Tony Walker’s main goal as the executive director for Children First, Inc, is to never see children again.
“I think the important thing is the big picture in what we do in the community. You know the cool part about what we do is, we know the work we do is impactful. [But] the hard part is that, if we do our jobs well it’s rare for us to see the kids,” said Walker. “If things go well for the children, we will never see them again because they’re not involved with our process. Which is good right? Probably the most rewarding thing is the knowledge that the work we do is impactful for families.”
Walker, who is originally from southeast Georgia, has been the director of Children First for three and a half years.
Walker thinks the most rewarding part about working Children First is the work they do.
Children First has four programs that work with and help children and their families that are in the foster care system, including CASA. Children First’s other programs are Family Time Community Visitation, Safe Care Family Visitation and SPARC (supportive parenting and access resource center).
Family Time allows children in juvenile court to have safe and scheduled visits with their parents. According to Walker, Family Time can provide services to up to 30 families a year and as many as 100 children. “It’s a long-term thing, about six to nine months. So we don’t have a lot of families at once time but we will have 40-60 hours of visits a week. We also provide transportation services for the families.”
Another program of Children First is Safe Care is a program that teaches families how to safely raise their children if they’ve been reported for mistreatment of their kids. It teaches them how to solve problems in a safe and appropriate way.
Safe Care is also a long-term program that lasts about 25 weeks and works with up to 40 families a year.
“Our programs are intensive, true social services. You know, we’re not going out and building houses or buying their groceries,” said Walker. “We’re providing life skills. We’re working with families, making sure they have the skills necessary to raise their children, to equip their children so they can handle the world and also helping parents be able to keep defects out of their lives, which is something, I think we all want.”
SPARC works with noncustodial parents and teaches them co-parenting skills and allows visitation to their kids.
The fourth and most well known of Children First’s programs is CASA, which is short for Court Appointed Special Advocate.
One of Athens-Oconee CASA’s biggest benefactors is the Kappa Alpha Theta chapter at the University of Georgia. Kappa Alpha Theta national wide’s philanthropy is CASA.
Gracie Hennelly, a member of Kappa Alpha Theta is in charge of fundraising for CASA. Theta raised over $12,000 for Athens-Oconee CASA last spring.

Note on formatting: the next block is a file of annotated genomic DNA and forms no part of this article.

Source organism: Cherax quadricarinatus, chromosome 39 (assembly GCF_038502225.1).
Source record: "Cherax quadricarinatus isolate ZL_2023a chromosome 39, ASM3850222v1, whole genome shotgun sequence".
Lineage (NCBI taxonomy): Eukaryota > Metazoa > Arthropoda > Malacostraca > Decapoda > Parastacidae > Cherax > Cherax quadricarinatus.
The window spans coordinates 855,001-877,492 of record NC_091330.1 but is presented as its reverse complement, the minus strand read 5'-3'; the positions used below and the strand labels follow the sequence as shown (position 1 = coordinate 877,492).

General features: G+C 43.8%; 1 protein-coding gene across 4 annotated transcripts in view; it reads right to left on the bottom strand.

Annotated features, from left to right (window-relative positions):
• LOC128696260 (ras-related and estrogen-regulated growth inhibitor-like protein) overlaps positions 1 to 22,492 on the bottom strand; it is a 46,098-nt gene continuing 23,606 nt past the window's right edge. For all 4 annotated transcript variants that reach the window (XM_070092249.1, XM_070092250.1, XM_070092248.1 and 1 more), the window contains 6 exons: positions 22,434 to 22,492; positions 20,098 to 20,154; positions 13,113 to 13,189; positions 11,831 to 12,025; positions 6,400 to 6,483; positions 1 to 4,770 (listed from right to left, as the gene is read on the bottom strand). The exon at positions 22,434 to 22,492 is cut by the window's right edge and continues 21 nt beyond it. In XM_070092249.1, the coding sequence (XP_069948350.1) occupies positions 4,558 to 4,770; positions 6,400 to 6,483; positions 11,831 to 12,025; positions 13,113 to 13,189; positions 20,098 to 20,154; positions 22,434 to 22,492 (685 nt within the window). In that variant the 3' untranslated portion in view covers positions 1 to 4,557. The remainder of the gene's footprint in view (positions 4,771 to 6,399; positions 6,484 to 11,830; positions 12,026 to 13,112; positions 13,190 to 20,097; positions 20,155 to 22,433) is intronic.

“I love being able to directly help these kids. Every year [Theta] has two meals on our lawn and all the money goes straight to CASA. Tony comes every year and some kids come. It is always a really fun time,” said Hennelly. “Tony and Susie came earlier this year to educate our freshman and sophomores about CASA.”
Anna Gildemeister, a senior at UGA and who is originally from Nashville, Tennessee, has recently become a CASA and is an intern for Athens-Oconee CASA. Gildemeister is also a Theta, but by coincidence was placed with CASA for her senior internship through the school of social work at UGA.
“I absolutely love working with the child that I am the [an advocate] for, and have really enjoyed getting to know the child’s family as well. I look forward to advocating for my child in court in the near future.”
Gildemeister loves being able to have direct interactions with her child and getting to meet everyone else that cares for her.
CASA volunteers go through a five-week training process in order to become a CASA. The training is half online and half in person, which is done here in Athens, Georgia. Training teaches the volunteers social work 101, juvenile court 101 and other skills they will need in order to advocate for their children.
Susie Weller, currently the program coordinator for Athens-Oconee CASA, has worked for CASA since 2008. Helping volunteers has been one of her most memorable experiences.
“The one that brings me the most joy is to watch volunteers make a difference in the life of children. Watching them come in, go through training. Watching them take the next step. Watching them say something in court. And watching people’s evolution as a volunteer which is really fascinating to watch.”
Weller said they have about 60 volunteers and could use up to 50 more in order to meet the needs of all the children who are in foster care.
According the Athens-Oconee CASA website there are over 7,000 children in the foster care in the state of Georgia and more than 250 in Clarke County.